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Think college is out of reach now? Just wait.

An astounding 70% of college seniors had student loan debt in 2012. According to a study by the Institute for College Access and Success, the average student loan debt for a 2012 graduate was about $30,000. And it's about to go up.

Every year for the past 30 years college tuition and fees have been rising anywhere from 2 to 5%. Four-year public college and universities now cost an average $9,000 a year, including room and board, for in-state residents and private nonprofit colleges cost an average $41,000, according to The College Board.

This September students will not only be paying more for school than they paid last year, but they will also be charged higher rates for new loans.

As of July 1, Stafford loans will carry a 4.66% rate for undergraduates and 6.21% for graduate students. PLUS loans, used by parents and graduate students, will charge 7.21%. All these rates are set as a differential above the 10-year Treasury note.

For perspective, consider that 30-year fixed rate mortgage rates are just over 4%.

Related: Could free college tuition be coming to California?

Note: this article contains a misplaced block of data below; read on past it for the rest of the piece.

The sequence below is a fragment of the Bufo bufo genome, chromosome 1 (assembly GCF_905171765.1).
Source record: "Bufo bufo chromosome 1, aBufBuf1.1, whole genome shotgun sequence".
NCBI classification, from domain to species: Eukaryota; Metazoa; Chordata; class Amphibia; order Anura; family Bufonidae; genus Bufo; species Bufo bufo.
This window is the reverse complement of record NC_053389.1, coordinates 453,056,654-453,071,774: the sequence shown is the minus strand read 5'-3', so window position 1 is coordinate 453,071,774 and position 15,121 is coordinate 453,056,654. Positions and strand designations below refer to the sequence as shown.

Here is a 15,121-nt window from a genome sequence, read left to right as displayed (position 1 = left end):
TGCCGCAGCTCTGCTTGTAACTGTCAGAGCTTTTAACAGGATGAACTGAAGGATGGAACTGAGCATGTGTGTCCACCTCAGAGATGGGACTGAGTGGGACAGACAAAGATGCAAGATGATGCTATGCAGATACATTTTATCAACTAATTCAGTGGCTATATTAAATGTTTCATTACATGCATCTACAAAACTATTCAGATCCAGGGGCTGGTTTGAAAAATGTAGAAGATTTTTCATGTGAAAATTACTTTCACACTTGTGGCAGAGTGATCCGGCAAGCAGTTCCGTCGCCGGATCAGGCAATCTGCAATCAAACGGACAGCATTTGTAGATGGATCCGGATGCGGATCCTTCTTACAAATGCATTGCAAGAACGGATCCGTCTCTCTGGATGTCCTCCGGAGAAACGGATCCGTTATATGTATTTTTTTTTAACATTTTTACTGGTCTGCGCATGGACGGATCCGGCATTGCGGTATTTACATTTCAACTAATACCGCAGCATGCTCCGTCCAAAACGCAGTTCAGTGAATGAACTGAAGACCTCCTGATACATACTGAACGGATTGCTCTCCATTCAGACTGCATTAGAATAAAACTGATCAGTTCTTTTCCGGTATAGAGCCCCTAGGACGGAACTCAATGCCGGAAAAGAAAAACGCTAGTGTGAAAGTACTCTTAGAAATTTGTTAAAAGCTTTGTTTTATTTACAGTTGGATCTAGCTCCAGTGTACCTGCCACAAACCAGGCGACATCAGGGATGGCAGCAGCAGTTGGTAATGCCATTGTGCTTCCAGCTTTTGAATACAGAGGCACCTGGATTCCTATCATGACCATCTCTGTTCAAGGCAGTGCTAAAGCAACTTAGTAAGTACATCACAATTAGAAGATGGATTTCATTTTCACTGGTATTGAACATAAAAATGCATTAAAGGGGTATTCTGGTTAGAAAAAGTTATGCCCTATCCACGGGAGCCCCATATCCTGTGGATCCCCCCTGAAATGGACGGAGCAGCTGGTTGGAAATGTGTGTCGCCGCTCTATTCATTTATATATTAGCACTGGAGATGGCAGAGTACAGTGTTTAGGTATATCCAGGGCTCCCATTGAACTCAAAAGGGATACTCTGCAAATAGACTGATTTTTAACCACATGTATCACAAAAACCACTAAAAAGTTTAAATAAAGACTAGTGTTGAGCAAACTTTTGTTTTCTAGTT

Bloomberg reports that the rate increase amounts to just $46 more per payment on a $10,000 loan paid out over 10 years. But Jen Wang, policy and advocacy manager at Young Invincibles, a nonprofit dedicated to addressing the problems of young people in America, says the rate increase is a bigger deal than that.

"It's a big deal because we've got a $1.2 trillion student debt crisis in this country," says Wang. "One in three young people who graduate from college this year moved back home with their parents. We've got young people not buying homes, not buying cars. It seems like the trends we've been seeing in our economy are really changing because of our student debt."

Related: Obama's new student debt plan may end up backfiring: Aaron Task

Wang offered their solutions to the problem of student debt and unemployment:

  • Protect and boost the Pell grant program. The program provides grants up to a maximum $5,730 in the upcoming academic year, to low-income students. They do not have to repay anything nor pay interest.

  • Allow student loan borrowers to refinance their debt. "We've seen our parents refinance their mortgages but we can't refinance our own debt," says Wang.

  • Explore alternative pathways for success, including apprenticeship programs, for unemployed youth--both college graduates and those who didn't attend college.

Congress has the authority to address all of the above and bills have been introduced but so far none of them have been passed.

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